License For WFAB Radio Awarded After Long Battle
CARLOS BRICENO Herald Writer
Eight years after Miami's first Spanish-language radio station was forced off the air and eight years after several groups asked for Federal Communications Commission approval to revive it, the federal agency handed down its verdict.
The long fought-over license of WFAB goes to Community Broadcasting Co., a group headed by Maria Teresa Saldise, Florida Sen. Carrie Meek and Maria Elena Prio de Duran, daughter of Cuba's last elected president -- Carlos Prio-Socarras.
"It's been eight years. I'm exuberant," said Meek. "I can't believe it."
The FCC decision is a disappointment for broadcaster Emilio Milian, an outspoken critic of anti-Castro terrorism who lost his legs when his station wagon was bombed in 1976.
Milian has been trying to control his own radio station since he was fired from his job as news director of WQBA radio. "This is an injustice," he said.
But despite the ruling, Milian vows he "will return to radio . . . somehow."
The scramble for WFAB's license began in 1977, soon after the FCC ordered the station off the air for fraudulently billing advertisers. The station was Milian's biggest competitor when he was news director of WQBA.
William Tricarico, an FCC official in Washington, said the eight-year wait was unusual. "Eight years is an extremely long time," he conceded, but added that the case was peppered with appeals by the four companies vying for the license. Under normal circumstances, it takes the agency about 18 months to reach a decision.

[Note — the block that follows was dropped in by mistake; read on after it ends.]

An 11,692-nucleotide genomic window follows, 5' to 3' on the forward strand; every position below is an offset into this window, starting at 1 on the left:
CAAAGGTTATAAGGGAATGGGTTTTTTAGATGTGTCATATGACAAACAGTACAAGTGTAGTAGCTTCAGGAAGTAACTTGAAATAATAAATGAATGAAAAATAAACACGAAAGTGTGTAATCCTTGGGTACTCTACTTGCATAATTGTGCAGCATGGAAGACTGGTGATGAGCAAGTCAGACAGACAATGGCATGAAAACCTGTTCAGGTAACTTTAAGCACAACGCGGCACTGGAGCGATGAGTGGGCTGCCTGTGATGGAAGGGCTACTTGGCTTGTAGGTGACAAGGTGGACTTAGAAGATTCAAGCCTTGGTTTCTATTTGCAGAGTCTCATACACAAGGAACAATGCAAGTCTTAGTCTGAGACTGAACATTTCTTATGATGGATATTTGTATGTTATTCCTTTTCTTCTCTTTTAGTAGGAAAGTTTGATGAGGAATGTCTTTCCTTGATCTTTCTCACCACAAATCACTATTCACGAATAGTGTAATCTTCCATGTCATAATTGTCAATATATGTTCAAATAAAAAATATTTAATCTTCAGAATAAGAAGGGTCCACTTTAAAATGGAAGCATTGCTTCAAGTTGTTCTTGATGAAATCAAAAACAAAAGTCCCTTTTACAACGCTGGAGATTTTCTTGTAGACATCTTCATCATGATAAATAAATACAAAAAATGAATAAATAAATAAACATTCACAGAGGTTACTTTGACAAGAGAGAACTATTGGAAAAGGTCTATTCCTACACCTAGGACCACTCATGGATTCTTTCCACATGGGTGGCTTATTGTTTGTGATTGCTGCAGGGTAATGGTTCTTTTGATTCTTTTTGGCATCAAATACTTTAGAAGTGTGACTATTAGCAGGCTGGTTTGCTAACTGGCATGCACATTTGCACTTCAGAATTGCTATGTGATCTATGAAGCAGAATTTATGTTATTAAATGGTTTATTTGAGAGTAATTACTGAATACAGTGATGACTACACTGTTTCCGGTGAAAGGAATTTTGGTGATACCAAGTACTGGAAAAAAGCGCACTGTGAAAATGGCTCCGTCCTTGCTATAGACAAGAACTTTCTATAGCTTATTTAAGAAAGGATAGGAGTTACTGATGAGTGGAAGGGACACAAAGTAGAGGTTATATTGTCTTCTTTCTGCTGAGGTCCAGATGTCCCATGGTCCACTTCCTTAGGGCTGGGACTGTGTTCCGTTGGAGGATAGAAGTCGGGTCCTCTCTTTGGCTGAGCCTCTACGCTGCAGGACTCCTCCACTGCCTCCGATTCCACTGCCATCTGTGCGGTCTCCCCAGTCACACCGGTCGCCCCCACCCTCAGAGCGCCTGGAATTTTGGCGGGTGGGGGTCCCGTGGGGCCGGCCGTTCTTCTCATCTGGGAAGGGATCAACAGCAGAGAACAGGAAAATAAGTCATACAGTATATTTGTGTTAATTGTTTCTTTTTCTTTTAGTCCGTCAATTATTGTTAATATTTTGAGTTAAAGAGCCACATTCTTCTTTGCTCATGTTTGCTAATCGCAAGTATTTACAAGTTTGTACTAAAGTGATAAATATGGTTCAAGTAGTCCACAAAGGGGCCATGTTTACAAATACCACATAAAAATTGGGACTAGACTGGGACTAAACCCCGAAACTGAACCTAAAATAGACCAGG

An FCC judge had initially given the license to Milian, but after a review in early 1982 it ruled in favor of one of Milian's competitors. Milian appealed, as did Community Broadcasting. Appeals and counter appeals followed, and according to Tricarico, the latest decision can be appealed as long as it is done by Feb. 25.
"At this point, I don't know if I'll appeal," Milian said. "I've spent about $250,000 of my own money on this."
"I'm very frustrated," he said. "I can't understand why the FCC would give a license to people with no radio experience."
"If the FCC only gave licenses to people with experience," responded Prio de Duran, "that would be very unfair."